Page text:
We're rolling out a new major update to AIDA64 in a few weeks. It will feature the usual improvements to support the latest and greatest hardware technologies, such as GPU details for AMD Radeon R5, R7 and R9 Series and nVIDIA GeForce GTX 760 Ti OEM, and optimized benchmarks for AMD Kaveri and Intel Bay Trail.
But most importantly, we're introducing a brand new benchmark panel that offers a set of OpenCL GPGPU benchmarks that you can launch from AIDA64 / main menu / Tools / GPGPU Benchmarks. These benchmarks are designed to measure GPGPU computing performance via different OpenCL workloads. Every benchmark methods are designed to work on up to 16 GPUs, including AMD, Intel and nVIDIA GPUs, in any combination. Of course CrossFire and SLI configurations, and both dGPUs and APUs are also fully supported. HSA configurations are handled via preliminary support. Basically any computing capable device will be benchmarked that appears as a GPU device among OpenCL devices.
The OpenCL benchmark methods currently offered are not specifically optimized for any GPU architectures. Instead, the AIDA64 OpenCL module relies on the OpenCL compiler to optimize the OpenCL kernel to run best on the underlying hardware. The OpenCL kernels used for these benchmarks are compiled in real-time, using the actual OpenCL driver the OpenCL GPU device belongs to. Due to that approach, it is always best to have all video drivers (Catalyst, ForceWare, HD Graphics, etc) updated to their latest & greatest version. For compilation the following OpenCL compiler options are passed: -cl-fast-relaxed-math -cl-mad-enable.
On top of that, the GPGPU Benchmark Panel also has a CPU column, for comparison purposes. The CPU measurements however are not obtained via OpenCL, but using native x86/x64 machine code, utilizing available instruction set extensions like SSE, AVX, AVX2, FMA and XOP. The CPU benchmarks are very similar to the old CPU and FPU benchmarks AIDA64 has got, but this time they measure maximum computing rates (FLOPS, IOPS). The CPU benchmarks are heavily multi-threaded, and are optimized for every CPU architectures introduced since the first Pentium came out.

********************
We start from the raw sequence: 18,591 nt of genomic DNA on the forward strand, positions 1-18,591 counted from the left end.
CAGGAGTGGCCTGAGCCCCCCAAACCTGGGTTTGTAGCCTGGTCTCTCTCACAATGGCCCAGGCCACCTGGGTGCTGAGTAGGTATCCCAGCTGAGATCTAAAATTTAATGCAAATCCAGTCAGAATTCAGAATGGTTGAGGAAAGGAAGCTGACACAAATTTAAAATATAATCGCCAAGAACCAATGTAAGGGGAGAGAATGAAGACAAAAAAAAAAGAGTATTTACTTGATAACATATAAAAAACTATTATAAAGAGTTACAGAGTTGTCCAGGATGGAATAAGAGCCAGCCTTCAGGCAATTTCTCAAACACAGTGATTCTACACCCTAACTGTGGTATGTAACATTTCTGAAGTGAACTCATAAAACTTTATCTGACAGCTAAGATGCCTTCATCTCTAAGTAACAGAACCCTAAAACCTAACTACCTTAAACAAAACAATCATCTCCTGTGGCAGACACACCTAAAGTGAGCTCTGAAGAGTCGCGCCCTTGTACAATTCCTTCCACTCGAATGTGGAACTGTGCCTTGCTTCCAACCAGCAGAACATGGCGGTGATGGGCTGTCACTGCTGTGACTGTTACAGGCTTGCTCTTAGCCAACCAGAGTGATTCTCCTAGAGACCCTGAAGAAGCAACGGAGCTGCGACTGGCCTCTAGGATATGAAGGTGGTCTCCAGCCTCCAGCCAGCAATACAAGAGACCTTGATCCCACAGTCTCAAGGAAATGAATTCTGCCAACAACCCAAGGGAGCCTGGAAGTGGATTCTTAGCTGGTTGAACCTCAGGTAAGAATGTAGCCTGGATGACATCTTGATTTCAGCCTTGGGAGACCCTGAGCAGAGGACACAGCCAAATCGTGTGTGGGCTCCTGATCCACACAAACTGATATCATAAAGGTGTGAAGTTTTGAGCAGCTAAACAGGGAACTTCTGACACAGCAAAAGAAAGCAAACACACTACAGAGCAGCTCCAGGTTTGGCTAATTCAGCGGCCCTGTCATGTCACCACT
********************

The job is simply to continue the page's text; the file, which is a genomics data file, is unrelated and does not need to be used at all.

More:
The following benchmark methods are currently offered. We've indicated the x86/x64 CPU benchmark difference in brackets where there is a different approach in benchmarking.
1) Memory Read: Measures the bandwidth between the GPU device and the CPU, effectively measuring the performance the GPU could copy data from its own device memory into the system memory. It is also called Device-to-Host Bandwidth. [[[ The CPU benchmark measures the classic memory read bandwidth, the performance the CPU could read data from the system memory. ]]]
2) Memory Write: Measures the bandwidth between the CPU and the GPU device, effectively measuring the performance the GPU could copy data from the system memory into its own device memory. It is also called Host-to-Device Bandwidth. [[[ The CPU benchmark measures the classic memory write bandwidth, the performance the CPU could write data into the system memory. ]]]
3) Memory Copy: Measures the performance of the GPU's own device memory, effectively measuring the performance the GPU could copy data from its own device memory to another place in the same device memory. It is also called Device-to-Device Bandwidth. [[[ The CPU benchmark measures the classic memory copy bandwidth, the performance the CPU could move data in the system memory from one place to another. ]]]